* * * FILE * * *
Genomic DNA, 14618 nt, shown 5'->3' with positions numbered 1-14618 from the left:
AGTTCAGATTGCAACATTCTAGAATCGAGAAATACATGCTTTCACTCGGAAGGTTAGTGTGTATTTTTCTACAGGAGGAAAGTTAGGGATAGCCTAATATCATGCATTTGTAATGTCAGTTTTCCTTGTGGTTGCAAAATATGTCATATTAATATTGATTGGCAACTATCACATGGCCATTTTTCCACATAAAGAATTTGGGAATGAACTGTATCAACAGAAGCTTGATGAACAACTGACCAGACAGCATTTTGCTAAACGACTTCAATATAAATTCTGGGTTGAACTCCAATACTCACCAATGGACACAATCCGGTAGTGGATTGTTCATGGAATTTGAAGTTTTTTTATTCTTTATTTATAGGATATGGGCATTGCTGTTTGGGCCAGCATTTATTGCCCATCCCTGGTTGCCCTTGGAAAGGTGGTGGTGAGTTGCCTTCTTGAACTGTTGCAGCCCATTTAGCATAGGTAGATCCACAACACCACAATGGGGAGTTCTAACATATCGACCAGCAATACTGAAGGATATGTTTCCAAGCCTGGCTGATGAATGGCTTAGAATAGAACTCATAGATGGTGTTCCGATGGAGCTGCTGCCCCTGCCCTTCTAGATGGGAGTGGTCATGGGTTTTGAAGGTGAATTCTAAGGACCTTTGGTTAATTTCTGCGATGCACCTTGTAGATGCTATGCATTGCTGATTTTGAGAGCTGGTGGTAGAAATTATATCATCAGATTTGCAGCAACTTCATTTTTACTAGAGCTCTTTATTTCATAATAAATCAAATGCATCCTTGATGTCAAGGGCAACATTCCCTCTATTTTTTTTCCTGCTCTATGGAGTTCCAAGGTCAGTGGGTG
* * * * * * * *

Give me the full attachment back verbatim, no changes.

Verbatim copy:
Genomic DNA, 14618 nt, shown 5'->3' with positions numbered 1-14618 from the left:
AGTTCAGATTGCAACATTCTAGAATCGAGAAATACATGCTTTCACTCGGAAGGTTAGTGTGTATTTTTCTACAGGAGGAAAGTTAGGGATAGCCTAATATCATGCATTTGTAATGTCAGTTTTCCTTGTGGTTGCAAAATATGTCATATTAATATTGATTGGCAACTATCACATGGCCATTTTTCCACATAAAGAATTTGGGAATGAACTGTATCAACAGAAGCTTGATGAACAACTGACCAGACAGCATTTTGCTAAACGACTTCAATATAAATTCTGGGTTGAACTCCAATACTCACCAATGGACACAATCCGGTAGTGGATTGTTCATGGAATTTGAAGTTTTTTTATTCTTTATTTATAGGATATGGGCATTGCTGTTTGGGCCAGCATTTATTGCCCATCCCTGGTTGCCCTTGGAAAGGTGGTGGTGAGTTGCCTTCTTGAACTGTTGCAGCCCATTTAGCATAGGTAGATCCACAACACCACAATGGGGAGTTCTAACATATCGACCAGCAATACTGAAGGATATGTTTCCAAGCCTGGCTGATGAATGGCTTAGAATAGAACTCATAGATGGTGTTCCGATGGAGCTGCTGCCCCTGCCCTTCTAGATGGGAGTGGTCATGGGTTTTGAAGGTGAATTCTAAGGACCTTTGGTTAATTTCTGCGATGCACCTTGTAGATGCTATGCATTGCTGATTTTGAGAGCTGGTGGTAGAAATTATATCATCAGATTTGCAGCAACTTCATTTTTACTAGAGCTCTTTATTTCATAATAAATCAAATGCATCCTTGATGTCAAGGGCAACATTCCCTCTATTTTTTTTCCTGCTCTATGGAGTTCCAAGGTCAGTGGGTG